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2014 Digital Ad Revenue Grows 16% over 2013

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U.S. digital ad revenue had its fifth consecutive year of double digit growth in 2014 with a 16% increase over the previous year, according to a new report from the Internet Advertising Bureau.

The increase is in line with the 17 percent growth in 2013 and 15 percent growth in both 2012 and 2010. The total jumped 22 percent in 2011.

Total spending by advertisers reached $49.5 billion during the year compared to $42.8 billion in 2013, the industry organization said.

Digital ad revenue growth

Data source: IAB. Graphic © Promise Media.

Mobile advertising led the way with a 76 percent growth rate, the IAB reported. It now makes up 25 percent of total revenue, up from 17 percent the previous year.

“High double-digit growth in mobile advertising is a reflection of the continued shift in consumer behavior away from desktop and towards mobile devices,” David Silverman, Partner, PwC US, said in the AIB announcement. “A prominent rise in social, a significant mobile activity, is driving growth in advertising revenue as consumers spend more time connected.”

Social media advertising had the second largest jump with a 57 percent increase. Total spending in that category was about $7 billion in 2014 versus $4.5 billion in 2013.

During the same period, the share of desktop search declined from 43 percent of the total to 38 percent. The IAB report for mobile includes mobile-based search and display.

Desktop display-related advertising also dropped as a percent of the total from 30 to 27 percent. Total spending in that category was up 3 percent the previous year while the much smaller sponsorship and rich media categories were flat. Digital video grew 17 percent in total expenditures.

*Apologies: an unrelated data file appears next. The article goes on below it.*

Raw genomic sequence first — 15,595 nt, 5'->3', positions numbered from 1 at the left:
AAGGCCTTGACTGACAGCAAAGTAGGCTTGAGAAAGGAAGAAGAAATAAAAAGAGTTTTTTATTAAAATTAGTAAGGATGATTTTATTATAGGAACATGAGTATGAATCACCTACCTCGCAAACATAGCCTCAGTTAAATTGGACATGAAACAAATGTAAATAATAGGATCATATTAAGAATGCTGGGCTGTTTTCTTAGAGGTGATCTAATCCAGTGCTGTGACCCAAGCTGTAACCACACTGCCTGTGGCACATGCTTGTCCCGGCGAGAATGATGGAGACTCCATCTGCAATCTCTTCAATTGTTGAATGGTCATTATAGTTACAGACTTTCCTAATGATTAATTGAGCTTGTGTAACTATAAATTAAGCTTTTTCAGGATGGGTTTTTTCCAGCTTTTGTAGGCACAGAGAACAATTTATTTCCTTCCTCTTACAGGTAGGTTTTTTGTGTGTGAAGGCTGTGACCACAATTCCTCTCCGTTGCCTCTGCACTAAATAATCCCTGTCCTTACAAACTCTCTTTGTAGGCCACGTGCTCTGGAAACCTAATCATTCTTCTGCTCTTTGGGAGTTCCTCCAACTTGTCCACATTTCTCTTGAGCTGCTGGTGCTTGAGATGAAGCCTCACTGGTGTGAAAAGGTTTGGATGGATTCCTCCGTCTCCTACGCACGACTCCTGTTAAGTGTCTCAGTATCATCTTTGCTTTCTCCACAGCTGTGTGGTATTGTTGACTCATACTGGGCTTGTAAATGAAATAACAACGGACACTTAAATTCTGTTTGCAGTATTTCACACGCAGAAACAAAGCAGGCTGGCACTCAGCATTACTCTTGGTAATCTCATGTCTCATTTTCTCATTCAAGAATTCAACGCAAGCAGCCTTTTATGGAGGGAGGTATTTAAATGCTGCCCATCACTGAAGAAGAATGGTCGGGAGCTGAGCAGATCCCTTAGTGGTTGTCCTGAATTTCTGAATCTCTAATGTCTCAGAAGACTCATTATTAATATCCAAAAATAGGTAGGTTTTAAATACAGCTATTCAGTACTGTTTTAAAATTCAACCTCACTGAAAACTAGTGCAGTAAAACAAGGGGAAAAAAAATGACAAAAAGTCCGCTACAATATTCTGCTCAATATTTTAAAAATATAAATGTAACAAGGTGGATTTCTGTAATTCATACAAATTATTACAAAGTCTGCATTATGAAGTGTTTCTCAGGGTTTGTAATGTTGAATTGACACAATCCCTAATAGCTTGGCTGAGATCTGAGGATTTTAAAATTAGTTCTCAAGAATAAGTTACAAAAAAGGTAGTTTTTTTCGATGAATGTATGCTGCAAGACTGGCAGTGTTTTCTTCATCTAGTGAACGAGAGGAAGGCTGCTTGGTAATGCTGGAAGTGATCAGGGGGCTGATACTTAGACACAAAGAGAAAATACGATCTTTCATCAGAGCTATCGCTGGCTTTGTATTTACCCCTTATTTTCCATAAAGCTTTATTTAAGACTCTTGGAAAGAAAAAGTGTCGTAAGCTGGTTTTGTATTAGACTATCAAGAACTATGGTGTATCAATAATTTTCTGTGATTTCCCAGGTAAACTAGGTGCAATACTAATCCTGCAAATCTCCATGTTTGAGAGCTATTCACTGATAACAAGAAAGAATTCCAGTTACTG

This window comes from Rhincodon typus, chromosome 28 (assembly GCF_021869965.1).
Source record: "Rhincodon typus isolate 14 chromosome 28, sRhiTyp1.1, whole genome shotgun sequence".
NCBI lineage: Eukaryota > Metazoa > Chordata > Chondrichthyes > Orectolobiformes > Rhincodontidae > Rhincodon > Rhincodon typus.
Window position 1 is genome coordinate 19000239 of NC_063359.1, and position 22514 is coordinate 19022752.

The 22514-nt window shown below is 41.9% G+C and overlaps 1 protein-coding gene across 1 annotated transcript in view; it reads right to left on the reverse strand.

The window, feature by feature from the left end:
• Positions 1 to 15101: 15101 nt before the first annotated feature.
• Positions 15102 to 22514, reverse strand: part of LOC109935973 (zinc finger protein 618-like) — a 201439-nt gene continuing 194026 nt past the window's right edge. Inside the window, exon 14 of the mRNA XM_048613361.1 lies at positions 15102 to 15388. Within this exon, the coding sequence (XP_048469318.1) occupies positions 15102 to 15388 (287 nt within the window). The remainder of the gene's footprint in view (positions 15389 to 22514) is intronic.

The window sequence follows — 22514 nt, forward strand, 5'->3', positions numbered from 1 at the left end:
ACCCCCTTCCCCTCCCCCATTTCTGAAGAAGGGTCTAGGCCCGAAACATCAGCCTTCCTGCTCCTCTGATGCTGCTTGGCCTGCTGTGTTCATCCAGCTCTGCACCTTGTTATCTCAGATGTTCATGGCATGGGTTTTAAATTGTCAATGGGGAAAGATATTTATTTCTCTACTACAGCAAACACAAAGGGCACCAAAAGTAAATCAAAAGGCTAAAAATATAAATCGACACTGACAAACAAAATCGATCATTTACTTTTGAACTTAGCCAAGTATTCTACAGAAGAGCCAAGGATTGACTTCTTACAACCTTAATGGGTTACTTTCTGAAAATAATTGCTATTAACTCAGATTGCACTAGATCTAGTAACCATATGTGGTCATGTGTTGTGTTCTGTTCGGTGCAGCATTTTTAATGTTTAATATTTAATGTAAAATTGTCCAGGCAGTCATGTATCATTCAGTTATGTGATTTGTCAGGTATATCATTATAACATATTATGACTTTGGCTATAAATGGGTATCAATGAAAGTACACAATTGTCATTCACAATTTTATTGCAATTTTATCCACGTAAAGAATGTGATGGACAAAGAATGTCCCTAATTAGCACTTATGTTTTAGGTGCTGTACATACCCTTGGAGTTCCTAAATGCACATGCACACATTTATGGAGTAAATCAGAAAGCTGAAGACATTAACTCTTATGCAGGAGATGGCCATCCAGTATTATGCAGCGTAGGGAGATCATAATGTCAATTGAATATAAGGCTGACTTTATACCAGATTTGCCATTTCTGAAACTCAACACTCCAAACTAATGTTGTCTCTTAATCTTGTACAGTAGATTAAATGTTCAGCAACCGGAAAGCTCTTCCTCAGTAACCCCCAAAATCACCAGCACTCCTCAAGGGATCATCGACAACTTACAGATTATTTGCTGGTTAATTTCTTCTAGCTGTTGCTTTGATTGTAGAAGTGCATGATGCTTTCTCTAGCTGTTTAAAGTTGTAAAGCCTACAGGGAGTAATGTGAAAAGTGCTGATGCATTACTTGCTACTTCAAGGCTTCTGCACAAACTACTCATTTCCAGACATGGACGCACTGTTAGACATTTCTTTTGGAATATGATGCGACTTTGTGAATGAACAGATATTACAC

The smaller classified and directory category, which made up 6 percent of the total in 2013, grew slightly while losing 1 percent in total share.

Another small category, rich media, maintained a 3 percent share of the total.

The IAB said that retail continues to spend the largest amount of money on advertising at 21 percent of all expenditures. Financial services and automotive had 13 and 12 percent of the total respectively.

Pricing Models

Pricing models showed little change; they are cost per thousand, cost per click and a hybrid of the CPM and CPC.

Impression-based or CPM pricing continued to have about 33 percent of all spending while performanced-based or CPC pricing pricing increased slightly from 65 to 66 percent at the expense of hybrid, which declined from 2 to 1 percent.

CPM pricing is used most often with banner ads while CPC is used most often with search engine advertising.

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